In Utopia in the past, obscured by the superficial exploits of statesmen like Burleigh and Catskill and the competition of traders and exploiters every whit as vile and vulgar as their earthly compeers, the work of quiet and patient thinkers and teachers had gone on and the foundations which sustained this serene intensity of activity had been laid. How few of these pioneers had ever felt more than a transitory gleam of the righteous loveliness of the world their lives made possible!
And yet even in the hate and turmoil and distresses of the Days of Confusion there must have been earnest enough of the exquisite and glorious possibilities of life. Over the foulest slums the sunset called to the imaginations of men, and from mountain ridges, across great valleys, from cliffs and hillsides and by the uncertain and terrible splendours of the sea, men must have had glimpses of the conceivable and attainable magnificence of being. Every flower petal, every sunlit leaf, the vitality of young things, the happy moments of the human mind transcending itself in art, all these things must have been material for hope, incentive to effort. And now at last—this world!
Mr. Barnstaple lifted up his hands like one who worships to the friendly multitude of the stars above him.
“I have seen,” he whispered. “I have seen.”
Little lights and soft glows of illumination were coming out here and there over this great park of flowerlike buildings and garden spaces that sloped down towards the lake. A circling aeroplane, itself a star, hummed softly overhead.
A slender girl came past him down the steps and paused at the sight of him.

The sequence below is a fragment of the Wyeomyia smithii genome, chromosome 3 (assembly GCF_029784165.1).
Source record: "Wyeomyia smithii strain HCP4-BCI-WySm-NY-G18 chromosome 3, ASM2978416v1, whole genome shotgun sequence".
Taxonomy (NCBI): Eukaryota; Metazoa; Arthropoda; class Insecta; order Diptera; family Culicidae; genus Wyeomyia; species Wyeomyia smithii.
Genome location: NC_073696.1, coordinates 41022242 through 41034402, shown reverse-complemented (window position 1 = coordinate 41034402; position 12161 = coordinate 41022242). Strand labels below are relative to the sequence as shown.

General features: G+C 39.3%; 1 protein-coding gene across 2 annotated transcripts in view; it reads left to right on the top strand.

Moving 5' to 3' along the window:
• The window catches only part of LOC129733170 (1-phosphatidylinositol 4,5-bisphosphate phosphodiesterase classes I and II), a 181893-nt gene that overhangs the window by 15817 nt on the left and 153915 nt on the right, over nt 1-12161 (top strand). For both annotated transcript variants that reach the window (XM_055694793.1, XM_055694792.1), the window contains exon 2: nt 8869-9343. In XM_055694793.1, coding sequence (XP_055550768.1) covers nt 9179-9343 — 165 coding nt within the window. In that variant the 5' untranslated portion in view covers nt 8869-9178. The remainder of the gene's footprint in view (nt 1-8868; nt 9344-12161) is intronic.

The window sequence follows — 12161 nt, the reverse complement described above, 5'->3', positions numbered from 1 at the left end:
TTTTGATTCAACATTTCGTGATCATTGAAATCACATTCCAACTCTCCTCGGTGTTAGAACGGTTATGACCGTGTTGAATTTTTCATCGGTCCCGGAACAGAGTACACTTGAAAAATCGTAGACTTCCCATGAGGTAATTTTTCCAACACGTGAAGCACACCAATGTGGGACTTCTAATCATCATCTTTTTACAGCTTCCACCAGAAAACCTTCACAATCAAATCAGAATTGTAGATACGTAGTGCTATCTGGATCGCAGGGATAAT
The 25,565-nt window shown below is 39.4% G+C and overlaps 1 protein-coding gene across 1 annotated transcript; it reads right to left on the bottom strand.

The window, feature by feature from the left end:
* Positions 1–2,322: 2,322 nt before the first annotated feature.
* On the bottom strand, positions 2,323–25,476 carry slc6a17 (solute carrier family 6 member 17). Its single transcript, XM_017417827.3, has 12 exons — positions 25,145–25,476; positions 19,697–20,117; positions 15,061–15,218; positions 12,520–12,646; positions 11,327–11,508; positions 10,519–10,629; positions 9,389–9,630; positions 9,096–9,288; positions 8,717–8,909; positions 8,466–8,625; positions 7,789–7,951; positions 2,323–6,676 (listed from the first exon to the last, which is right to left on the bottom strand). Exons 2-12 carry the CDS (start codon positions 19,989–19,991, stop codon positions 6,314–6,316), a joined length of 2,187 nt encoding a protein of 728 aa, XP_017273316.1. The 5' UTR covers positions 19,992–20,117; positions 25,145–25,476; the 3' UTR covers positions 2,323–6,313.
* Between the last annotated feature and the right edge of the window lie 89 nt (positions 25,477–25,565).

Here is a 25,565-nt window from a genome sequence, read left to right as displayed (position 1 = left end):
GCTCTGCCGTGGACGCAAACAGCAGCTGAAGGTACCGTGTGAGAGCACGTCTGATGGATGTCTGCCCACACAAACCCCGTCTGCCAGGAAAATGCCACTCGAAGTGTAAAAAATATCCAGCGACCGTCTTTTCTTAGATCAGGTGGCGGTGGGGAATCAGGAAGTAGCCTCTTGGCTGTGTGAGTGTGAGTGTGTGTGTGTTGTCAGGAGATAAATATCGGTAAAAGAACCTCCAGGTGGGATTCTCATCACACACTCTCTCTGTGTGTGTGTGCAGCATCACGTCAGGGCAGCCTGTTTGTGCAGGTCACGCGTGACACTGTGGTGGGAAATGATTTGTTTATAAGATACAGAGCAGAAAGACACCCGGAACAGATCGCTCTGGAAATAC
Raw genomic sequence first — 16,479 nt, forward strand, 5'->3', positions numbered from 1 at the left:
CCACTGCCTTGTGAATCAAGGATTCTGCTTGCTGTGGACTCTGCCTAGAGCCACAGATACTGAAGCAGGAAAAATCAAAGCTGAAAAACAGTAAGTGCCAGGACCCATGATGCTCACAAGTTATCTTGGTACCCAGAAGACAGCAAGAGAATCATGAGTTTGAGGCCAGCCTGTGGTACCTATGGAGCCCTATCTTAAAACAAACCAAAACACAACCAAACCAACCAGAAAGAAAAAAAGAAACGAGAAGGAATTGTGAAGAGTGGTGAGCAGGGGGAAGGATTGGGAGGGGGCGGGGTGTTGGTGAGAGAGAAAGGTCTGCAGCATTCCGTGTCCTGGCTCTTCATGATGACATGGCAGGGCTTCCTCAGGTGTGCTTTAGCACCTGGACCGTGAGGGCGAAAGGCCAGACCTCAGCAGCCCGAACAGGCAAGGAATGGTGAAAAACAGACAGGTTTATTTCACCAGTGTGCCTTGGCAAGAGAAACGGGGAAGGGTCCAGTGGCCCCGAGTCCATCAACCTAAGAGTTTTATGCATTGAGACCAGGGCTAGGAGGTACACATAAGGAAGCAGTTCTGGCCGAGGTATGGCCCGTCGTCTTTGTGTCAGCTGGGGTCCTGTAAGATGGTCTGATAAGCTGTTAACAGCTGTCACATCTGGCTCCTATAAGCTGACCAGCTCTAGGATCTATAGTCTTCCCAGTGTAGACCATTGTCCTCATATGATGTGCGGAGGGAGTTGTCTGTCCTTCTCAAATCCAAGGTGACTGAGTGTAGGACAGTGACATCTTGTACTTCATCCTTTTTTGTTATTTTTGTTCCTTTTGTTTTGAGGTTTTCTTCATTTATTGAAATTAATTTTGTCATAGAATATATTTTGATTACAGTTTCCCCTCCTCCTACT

“Are you one of the Earthlings?” came the question, and a beam of soft light shone momentarily upon Mr. Barnstaple from the bracelet on her arm.
“I came to-day,” said Mr. Barnstaple, peering up at her.
“You are the man who came alone in a little machine of tin, with rubber air-bags round the wheels, very rusty underneath, and painted yellow. I have been looking at it.”
“It is not a bad little car,” said Mr. Barnstaple.
“At first we thought the priest came in it with you.”
“He is no friend of mine.”
“There were priests like that in Utopia many years ago. They caused much mischief among the people.”
“He was with the other lot,” said Mr. Barnstaple. “For their week-end party I should think him—rather a mistake.”
She sat down a step or so above him.
“It is wonderful that you should come here out of your world to us. Do you find this world of our very wonderful? I suppose many things that seen quite commonplace to me because I have been born among them seem wonderful to you.”
“You are not very old?”